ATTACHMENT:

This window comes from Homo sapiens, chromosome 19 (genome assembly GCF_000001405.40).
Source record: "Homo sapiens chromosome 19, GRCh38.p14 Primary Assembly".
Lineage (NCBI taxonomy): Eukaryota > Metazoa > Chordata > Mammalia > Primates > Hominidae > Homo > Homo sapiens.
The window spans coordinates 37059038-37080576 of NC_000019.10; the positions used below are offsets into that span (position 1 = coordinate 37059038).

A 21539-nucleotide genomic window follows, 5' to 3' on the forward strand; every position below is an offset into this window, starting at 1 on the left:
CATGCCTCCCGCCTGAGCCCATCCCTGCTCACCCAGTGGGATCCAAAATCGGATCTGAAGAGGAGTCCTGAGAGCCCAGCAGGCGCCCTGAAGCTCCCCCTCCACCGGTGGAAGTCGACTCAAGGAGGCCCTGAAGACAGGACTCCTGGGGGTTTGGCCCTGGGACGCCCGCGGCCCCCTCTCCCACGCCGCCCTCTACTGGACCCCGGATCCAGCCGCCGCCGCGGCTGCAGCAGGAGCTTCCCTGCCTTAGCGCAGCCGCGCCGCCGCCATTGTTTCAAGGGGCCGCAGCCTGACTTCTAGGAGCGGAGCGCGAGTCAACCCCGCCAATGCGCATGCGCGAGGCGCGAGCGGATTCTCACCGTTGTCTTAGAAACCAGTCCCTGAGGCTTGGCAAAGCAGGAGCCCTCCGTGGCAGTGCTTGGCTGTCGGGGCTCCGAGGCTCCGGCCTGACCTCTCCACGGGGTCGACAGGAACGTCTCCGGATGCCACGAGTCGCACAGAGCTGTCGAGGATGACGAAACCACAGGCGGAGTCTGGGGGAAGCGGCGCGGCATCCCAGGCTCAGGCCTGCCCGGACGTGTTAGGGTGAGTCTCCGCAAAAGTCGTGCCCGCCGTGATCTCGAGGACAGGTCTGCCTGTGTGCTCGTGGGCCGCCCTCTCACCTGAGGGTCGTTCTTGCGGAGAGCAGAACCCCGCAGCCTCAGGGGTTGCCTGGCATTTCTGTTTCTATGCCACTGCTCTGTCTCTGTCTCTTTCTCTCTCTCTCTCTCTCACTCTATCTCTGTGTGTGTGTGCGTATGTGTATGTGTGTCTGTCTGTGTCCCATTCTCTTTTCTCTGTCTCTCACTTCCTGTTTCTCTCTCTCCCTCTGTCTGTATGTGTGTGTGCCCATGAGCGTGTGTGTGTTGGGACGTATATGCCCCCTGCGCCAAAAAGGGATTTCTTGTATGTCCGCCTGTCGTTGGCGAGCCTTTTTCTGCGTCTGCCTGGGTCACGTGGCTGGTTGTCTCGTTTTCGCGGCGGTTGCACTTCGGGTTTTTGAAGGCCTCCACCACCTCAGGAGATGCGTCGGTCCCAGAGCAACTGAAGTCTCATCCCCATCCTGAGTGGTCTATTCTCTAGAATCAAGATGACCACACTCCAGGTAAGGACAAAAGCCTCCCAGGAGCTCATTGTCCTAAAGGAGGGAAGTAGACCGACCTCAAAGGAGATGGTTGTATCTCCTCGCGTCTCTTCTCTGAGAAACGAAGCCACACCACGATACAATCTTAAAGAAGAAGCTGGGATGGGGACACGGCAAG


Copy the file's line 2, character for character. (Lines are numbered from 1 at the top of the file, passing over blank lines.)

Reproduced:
Source record: "Homo sapiens chromosome 19, GRCh38.p14 Primary Assembly".